Insider threats reach out | Pentest7

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If employees want to become cyber warriors on their own, this can endanger corporate security as well as traditional insider and external threats, reports Andreas Riepen, Regional Sales Director Central Europe at Vectra AI, in a guest article.

The two have become three axes of IT threats. Organizations and their security approaches typically put a lot of energy into perimeter security. However, this approach is in contrast to the zero-trust method: companies must keep an eye on internal and inside-out traffic as well as inbound traffic.

The job of Vectra’s Sidekick (Managed Detection & Response) MDR team is to monitor all three axes for threats. The impact on a company’s reputation of being caught as a source of criminal activity is just as dire as being the target. Businesses can quickly be blacklisted, blocking communication and thus hampering business transactions. If the attack is successful, they may be held legally liable or have to take technical countermeasures. In such situations, a quick response is required.

Denial of Service (DoS) attack against Belarusian and Russian companies

Recently, the Vectra Sidekick Managed Detection & Response (MDR) team detected internal traffic leading to the following events: An employee has implicated a service company ($25 billion in annual revenue) in the Russia-Ukraine conflict. The employee used the company’s infrastructure to carry out a denial-of-service (DoS) attack against Belarusian and Russian companies. The targets of the attack were a financial services company and a shipping and logistics company. The Sidekick team detected this activity and notified the company that launched the attack, which promptly ended the activity.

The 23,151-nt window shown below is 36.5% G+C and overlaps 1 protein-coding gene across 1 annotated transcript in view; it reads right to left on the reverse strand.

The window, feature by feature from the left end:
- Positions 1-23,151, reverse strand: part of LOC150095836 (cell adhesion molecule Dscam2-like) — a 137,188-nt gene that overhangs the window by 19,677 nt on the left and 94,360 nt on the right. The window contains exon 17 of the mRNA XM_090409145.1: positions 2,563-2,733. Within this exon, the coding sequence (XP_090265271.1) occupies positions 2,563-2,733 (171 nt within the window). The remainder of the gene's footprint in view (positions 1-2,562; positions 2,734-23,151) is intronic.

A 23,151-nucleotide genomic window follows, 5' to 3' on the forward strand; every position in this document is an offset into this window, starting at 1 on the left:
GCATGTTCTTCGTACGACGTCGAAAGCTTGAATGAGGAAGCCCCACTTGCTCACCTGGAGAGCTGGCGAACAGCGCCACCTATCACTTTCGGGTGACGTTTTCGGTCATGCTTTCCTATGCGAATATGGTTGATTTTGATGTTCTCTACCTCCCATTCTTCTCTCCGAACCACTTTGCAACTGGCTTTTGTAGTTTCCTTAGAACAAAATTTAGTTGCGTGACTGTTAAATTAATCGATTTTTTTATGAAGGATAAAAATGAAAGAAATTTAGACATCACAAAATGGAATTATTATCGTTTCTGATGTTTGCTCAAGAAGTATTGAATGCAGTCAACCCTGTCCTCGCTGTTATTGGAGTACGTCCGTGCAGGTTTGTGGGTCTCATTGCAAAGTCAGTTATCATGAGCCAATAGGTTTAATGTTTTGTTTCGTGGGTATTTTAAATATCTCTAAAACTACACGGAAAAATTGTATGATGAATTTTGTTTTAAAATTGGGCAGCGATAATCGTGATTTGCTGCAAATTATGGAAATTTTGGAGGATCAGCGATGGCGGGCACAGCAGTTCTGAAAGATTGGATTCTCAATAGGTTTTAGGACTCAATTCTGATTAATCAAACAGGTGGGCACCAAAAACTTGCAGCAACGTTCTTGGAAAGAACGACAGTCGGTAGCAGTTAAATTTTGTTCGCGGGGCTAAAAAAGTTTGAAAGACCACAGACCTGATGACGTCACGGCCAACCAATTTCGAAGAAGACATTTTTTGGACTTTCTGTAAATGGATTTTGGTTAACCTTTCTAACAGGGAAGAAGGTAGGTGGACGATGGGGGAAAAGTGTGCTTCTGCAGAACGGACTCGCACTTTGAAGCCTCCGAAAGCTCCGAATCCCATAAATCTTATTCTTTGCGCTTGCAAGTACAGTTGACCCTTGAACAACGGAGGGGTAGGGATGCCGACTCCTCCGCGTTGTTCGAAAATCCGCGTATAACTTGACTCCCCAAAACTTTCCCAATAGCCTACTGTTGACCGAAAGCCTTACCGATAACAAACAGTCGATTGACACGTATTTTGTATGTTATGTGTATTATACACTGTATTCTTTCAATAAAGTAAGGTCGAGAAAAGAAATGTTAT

Many are quick to point out that the human element is the weakest link in the security chain. But they fail to see things from the perspective that people are also the most powerful tool available to them – or the attackers. In this case, a single rogue user could have had a very large impact. In such conflicts, employees are likely to have very strong emotions. Because of these emotions, their actions can be stronger than a company’s policies or existing security measures.

Inform about external threats

Even before the recent conflict, the Sidekick MDR team found several cases where users – sometimes even administrators – installed crypto-mining programs on corporate resources. This is typically observed in university and laboratory environments with shared and open computers. Financial motives and the notion of being able to use free resources lead users to misuse these resources. So what will users do when they actually feel morally obligated and have access to “free resources”?

Organizations need a holistic understanding and approach to adequately mitigate threats. News reports, reliable threat alerts, and blog posts are still the best way to stay informed about external threats. But just as unsupervised learning is required to learn details about one’s network, these news sources cannot tell how individuals will react.

Following basic steps as outlined by CISA can go a long way in protecting organizations from cyberattacks. However, we must not forget that not all threats come from the outside and that threats emanating from within the environment are still very real. It’s all too easy in times like these to focus solely on external threats and see the big DDoS campaigns as something that only happens to other people. The networks that need to be protected can – intentionally or unintentionally – become tools in such a campaign. Ensuring reliable surveillance to ensure the best possible coverage is of paramount importance.

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